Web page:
Building the Future of Health Care for Patients Left Behind.
Joey kept forgetting to take his metformin on time. Mrs. Lin was having trouble sticking to an exercise program that worked with her arthritis. Mr. Johnson just wasn’t sure how to improve his diet.*
Throughout my first year at Harvard Medical School, nothing felt more heartbreaking than listening to patients recount the difficulty of managing their health.
“I really want to do better doc,” many would confess. “It’s just not easy.”
Their medication schedules were complicated as it was, not to mention their side effects and instructions, all on top of strict diets and new exercises. How was it that we could leave physiology lecture in the morning fascinated about cutting-edge advances in biomedical science and therapeutics, but see much of the potential of these novel treatments left unharnessed in the clinic during the afternoon?
Track your blood sugar, eat better, be more active. Rinse. Repeat.
It wasn’t entirely a surprise that many of these patients would end up back in the hospital, or return to clinic with an ever-rising HbA1c. “There’s only so much you can do in a short visit,” the attendings would say.
It wasn’t just the patients I saw. More than half of the patients in the United States either forget to take their medication or take the wrong dose, in some instances landing them in the emergency room. 1 in every 7 patients discharged from a hospital is readmitted in less than a week, but two-thirds of those readmissions could be prevented with better follow up and care at home.
The financial impact is another tragedy — poor care at home costs our health care system $290 billion each year, 13% of all U.S. health spending combined.
In the last few years, hospitals have made a push towards value-based care and prevention, hoping to motivate efforts to improve the long-term health of patients over the number of services provided. But restructuring care teams and incentives can only go so far when patients go home to the same environments and triggers and continue to struggle with lifestyle change. The principal question remains:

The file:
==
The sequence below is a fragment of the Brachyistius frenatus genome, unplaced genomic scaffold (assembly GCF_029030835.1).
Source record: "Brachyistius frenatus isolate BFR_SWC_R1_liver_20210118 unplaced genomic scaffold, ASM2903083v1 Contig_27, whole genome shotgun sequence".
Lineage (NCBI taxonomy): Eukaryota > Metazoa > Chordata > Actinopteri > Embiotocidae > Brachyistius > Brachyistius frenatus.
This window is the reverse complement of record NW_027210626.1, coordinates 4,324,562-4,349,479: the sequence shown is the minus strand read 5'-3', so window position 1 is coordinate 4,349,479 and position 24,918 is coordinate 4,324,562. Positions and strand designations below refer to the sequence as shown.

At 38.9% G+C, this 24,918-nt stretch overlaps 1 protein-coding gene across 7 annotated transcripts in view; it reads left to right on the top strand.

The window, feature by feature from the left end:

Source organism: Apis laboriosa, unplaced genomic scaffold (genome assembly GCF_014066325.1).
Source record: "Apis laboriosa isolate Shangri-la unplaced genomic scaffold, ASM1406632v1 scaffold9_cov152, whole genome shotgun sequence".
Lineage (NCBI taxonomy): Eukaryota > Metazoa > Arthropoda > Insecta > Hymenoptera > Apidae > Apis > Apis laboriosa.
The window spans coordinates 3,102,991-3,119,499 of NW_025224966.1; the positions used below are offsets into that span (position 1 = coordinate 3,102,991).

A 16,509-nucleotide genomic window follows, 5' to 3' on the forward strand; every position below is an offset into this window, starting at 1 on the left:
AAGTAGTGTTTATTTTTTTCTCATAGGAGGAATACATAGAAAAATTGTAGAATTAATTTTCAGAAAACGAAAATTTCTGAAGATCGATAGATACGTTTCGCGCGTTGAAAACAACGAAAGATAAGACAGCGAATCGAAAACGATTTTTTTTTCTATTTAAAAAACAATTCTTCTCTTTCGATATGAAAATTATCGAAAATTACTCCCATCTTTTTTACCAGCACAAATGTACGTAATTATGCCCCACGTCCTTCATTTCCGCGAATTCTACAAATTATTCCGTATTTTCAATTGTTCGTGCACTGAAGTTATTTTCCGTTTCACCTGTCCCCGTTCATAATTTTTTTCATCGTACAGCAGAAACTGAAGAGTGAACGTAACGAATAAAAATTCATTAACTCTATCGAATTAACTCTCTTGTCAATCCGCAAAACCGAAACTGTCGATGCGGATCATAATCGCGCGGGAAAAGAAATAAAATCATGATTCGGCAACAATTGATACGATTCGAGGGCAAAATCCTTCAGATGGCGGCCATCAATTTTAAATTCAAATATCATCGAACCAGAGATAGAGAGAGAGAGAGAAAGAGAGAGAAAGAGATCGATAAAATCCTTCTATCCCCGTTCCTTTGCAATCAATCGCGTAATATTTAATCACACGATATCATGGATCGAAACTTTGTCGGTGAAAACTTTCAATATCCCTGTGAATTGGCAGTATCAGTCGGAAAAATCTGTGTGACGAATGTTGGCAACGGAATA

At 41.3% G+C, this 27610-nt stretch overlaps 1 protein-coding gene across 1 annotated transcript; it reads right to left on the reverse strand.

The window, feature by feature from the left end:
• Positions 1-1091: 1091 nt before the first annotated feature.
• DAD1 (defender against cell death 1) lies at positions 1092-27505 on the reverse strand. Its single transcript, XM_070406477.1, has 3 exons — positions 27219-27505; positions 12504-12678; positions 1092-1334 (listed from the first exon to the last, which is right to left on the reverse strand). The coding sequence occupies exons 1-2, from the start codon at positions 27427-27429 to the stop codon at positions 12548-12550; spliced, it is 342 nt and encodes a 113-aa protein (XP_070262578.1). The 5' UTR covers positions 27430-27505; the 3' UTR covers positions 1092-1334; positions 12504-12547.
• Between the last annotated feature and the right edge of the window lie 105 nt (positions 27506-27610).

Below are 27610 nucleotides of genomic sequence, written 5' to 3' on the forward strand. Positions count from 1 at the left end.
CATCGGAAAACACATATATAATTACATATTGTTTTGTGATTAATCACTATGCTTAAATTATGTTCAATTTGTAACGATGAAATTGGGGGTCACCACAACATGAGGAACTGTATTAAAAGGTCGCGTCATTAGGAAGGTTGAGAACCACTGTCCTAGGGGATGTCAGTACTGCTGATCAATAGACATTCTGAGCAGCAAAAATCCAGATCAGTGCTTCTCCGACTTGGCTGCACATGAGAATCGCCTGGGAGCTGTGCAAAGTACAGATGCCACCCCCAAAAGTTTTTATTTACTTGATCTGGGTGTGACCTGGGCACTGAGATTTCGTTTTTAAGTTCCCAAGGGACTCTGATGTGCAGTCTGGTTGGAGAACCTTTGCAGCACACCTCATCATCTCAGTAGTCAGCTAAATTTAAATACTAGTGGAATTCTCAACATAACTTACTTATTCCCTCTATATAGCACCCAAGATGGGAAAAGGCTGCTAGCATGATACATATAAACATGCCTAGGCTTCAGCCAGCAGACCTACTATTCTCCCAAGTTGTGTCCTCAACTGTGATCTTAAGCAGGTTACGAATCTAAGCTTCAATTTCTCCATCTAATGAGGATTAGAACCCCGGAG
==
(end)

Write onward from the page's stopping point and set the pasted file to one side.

How can we improve disease management in a cost-effective, scalable manner for the patients that need it most?
The “Digital Health Revolution”.
Physicians are increasingly realizing that we can leverage technology to reach more patients, more often, and for a fraction of the cost. This has led to a recent explosion of wearables that track patient data, smarter pill-delivering technologies, self-monitoring apps that help patients manage their disease, and “connected” platforms that help connect patients with their care teams.
And yet, although many of these interventions have shown early promise, none have really been able to stake a claim into the incredible need that remains for patient care. Appealing to the goals of patients, providers, health systems, and insurance companies all at once is daunting and complicated. Those in charge of buying health technology–hospital CFOs, CIOs, Chief Quality Officers–are rarely the ones using the product every day.
Most importantly, patients that need innovations in care delivery the most are the last ones to have access to them, if at all. Patients like Joey, Mrs. Lin, and Mr. Johnson aren’t exactly jumping at the chance to wear fitness trackers and configure health apps on their smartphones. Many of these patients tend to be older and less tech-savvy, and digital solutions, for all their ingenuity, sometimes just make things even more difficult.
A smartphone app that tracks your medication adherence and vital signs over time is hardly the coaching needed to make meaningful lifestyle changes. Patients need someone they can talk to, that can answer their questions, that can work with them day by day, one step at a time.
That’s why we built Felix, a virtual health care coach in your pocket.
Felix is an artificial intelligence-backed health coach that engages with patients with pre-diabetes and Type II Diabetes over text message, helping educate them about their condition, provide interactive health coaching, and improve their overall self-care.
Past SMS interventions in health care tend to be static, one-way messages; hardly sufficient to target larger changes in lifestyle required to improve chronic disease management. When we first built Felix, it was simply that.
But as we continued to alpha test our product and learn from patients, physicians, and friends we realized how much folks were willing to engage in their health once they found a friendly, personable agent to confide in. They had questions about their medications and side effects, the healthiest kinds of food to eat and where to find them, and the best exercise for their schedule and health goals, among others.
By no means has the journey been smooth.
Innovation within health care is hard, and we have certainly dealt with our own share of understaffed clinics, medical record systems that were nearly impossible to navigate, hesitance from doctors about even the thought of seeing another piece of information about their patients, and ultimately, institutional resistance to change. Sounds like another app doomed to fail, many would say. What about physician liability? What if the patients stop talking to their doctors? What about patient privacy? What if Felix gives the wrong advice?